The first time you enter Mexico. Irish has failed you yet again, you're in completely strange land, riding a horse that isn't even yours, wandering the desolate wastes with barely any idea where you're going. And then "Far Away" starts playing. Rarely has a video game played up how hopeless your mission seems so very well.
Read the newspaper in the game's epilogue (3 years later), and it's very easy to feel sad when you learn that Landon Ricketts passed away in his sleep.
'course, it can double as a Crowning Momentof Heartwarming that at least one Legend of the West got to pass away peacefully, unlike the one we'd been playing as for most of the game.
John saying "I love you" to Abigail moments before his death.
As if John's death isn't a tear jerker enough, there's a brief moment when he sends Jack and Abigail off where he gazes sadly after them, a gaze alone that seem to acknowledge it's the last time he sees them...
Drew MacFarlane admitting that in the 30 years he's been living on the frontier, he's buried more children than he's raised.
In the mission "And You Will Know The Truth...", as you ride with Ross and Fordham to Dutch's hideout, you quickly find that the US Army have set up a presence in the area and will be accompanying you. Okay, cool, we've got the Army with us, Dutch won't get away this time! But after playing through the game once (or if you had the ending spoiled for you), it's downright painful Foreshadowing.
Dutch's death is itself a bit of Tear Jerker. You first encounter Dutch expecting a monster, but instead discover a broken Tragic Villain who has crossed the Despair Event Horizon. His final words followed by his suicide manages to be very poignant despite the horrible things he's done.
Dutch: Our time has passed, John.
Almost everything said by Jack after you take him over as the Player Character. Everything. Take on a random NPC quest? "Sure. Nothing better to do with my time." Save a kidnapped woman? "I got nothin' else to live for." Skin an animal? "Just like you showed me, Pa." Kill a horse or dog (even by accident)? "I used to love animals." Kill a woman (again, even by accident)? "No wonder I'm alone," or "What Have I Become?" Considering everything he's gone through, it's understandable that he'd cross the Despair Event Horizon at some point... but damn.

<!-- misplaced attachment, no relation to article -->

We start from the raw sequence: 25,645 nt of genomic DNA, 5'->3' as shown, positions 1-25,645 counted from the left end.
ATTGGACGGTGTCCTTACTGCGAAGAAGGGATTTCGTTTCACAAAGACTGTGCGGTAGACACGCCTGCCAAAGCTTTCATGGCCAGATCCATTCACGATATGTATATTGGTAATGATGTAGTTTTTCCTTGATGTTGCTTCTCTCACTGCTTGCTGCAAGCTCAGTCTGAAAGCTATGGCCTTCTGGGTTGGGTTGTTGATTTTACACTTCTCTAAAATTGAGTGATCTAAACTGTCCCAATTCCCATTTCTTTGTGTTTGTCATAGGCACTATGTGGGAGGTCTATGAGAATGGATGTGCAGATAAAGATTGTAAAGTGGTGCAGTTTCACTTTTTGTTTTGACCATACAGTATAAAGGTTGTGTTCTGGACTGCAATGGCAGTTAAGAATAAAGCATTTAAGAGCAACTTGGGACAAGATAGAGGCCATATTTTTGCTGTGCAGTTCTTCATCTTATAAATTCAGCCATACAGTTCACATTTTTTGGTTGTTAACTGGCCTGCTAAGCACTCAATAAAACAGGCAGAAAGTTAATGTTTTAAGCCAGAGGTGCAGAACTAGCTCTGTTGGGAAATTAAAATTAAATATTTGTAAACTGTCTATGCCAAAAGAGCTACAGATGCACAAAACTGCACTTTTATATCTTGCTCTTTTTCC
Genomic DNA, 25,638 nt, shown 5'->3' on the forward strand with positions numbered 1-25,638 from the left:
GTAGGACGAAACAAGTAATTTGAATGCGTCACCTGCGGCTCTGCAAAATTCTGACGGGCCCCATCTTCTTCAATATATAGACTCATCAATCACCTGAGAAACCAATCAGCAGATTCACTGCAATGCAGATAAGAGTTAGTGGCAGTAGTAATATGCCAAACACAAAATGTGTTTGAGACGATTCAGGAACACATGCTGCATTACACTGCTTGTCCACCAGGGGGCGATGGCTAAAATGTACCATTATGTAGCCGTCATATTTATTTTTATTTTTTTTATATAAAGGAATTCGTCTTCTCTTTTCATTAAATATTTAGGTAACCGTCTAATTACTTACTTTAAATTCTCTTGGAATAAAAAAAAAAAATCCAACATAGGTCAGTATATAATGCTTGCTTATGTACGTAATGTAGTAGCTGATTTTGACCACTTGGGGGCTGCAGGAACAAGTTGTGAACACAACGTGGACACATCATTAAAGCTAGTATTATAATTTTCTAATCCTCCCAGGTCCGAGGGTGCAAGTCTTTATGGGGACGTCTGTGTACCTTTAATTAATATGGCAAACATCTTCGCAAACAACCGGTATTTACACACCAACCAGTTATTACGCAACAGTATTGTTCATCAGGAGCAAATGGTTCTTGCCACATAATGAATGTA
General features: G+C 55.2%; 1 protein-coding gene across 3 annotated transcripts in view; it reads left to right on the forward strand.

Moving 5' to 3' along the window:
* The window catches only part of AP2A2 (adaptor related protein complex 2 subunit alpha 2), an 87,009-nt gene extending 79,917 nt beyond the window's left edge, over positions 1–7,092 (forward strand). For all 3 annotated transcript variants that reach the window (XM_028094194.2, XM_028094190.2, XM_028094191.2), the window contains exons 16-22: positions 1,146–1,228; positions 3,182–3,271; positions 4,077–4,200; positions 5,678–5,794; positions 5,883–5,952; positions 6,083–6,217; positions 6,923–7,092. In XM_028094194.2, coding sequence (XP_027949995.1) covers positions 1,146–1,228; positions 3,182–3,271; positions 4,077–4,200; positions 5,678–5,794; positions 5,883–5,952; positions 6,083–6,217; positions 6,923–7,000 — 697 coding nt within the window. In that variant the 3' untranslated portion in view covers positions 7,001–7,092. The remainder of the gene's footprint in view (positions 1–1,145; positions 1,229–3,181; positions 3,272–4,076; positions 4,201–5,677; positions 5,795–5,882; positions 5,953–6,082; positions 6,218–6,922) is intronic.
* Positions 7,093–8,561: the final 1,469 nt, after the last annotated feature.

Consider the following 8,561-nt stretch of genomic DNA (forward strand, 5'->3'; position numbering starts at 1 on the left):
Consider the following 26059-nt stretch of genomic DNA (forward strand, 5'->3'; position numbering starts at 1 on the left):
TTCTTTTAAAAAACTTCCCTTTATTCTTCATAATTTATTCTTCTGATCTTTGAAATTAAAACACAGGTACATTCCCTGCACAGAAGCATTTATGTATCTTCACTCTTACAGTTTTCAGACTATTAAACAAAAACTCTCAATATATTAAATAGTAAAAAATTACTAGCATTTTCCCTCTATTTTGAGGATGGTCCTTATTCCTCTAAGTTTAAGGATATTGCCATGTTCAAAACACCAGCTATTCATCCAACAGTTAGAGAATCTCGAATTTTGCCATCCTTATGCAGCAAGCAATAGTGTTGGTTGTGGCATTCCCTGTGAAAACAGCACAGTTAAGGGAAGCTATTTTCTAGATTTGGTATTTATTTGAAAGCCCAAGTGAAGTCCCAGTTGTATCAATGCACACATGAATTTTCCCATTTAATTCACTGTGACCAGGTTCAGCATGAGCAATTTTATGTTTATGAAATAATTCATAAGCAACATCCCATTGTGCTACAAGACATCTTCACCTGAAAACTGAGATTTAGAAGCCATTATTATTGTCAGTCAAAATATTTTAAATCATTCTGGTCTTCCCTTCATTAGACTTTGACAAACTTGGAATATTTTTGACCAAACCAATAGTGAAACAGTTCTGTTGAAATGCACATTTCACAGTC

Jack: I was gonna be a writer.
Furthermore, it means that John failed in his quest for redemption. His main goal, the one he fought desperately to achieve, was to raise his son a different man than he was, to give something good to this world after commiting so many bad things in his life. The fact that Jack ends up a vengeful, coldhearted gunslinger is heartbreaking.
There's a faint hope things will get better, however. As an easter egg, you can find in Grand Theft Auto V on some bookshelves a book titled "Red Dead", written by a certain J. Marston. Assuming this is Jack and not John (which is more likely), that means that at some point after the playable epilogue, Jack did manage to settle down and write at least one book that is still read 100 years later.
As funny as the NPC Link Huston is, it's really easy to get bummed out when you hear him plead desperately "Don't hit me, mama! Don't hit me!" when he's been injured.
Luisa's death. Sure it was case of What an Idiot, but watching one of the most decent people in the game die is still tragic. Worst part? It was all for nothing. She died trying to save a man who didn't give a crap about her and, after rising to power, becomes the same kind of person Luisa had been fighting to overthrow.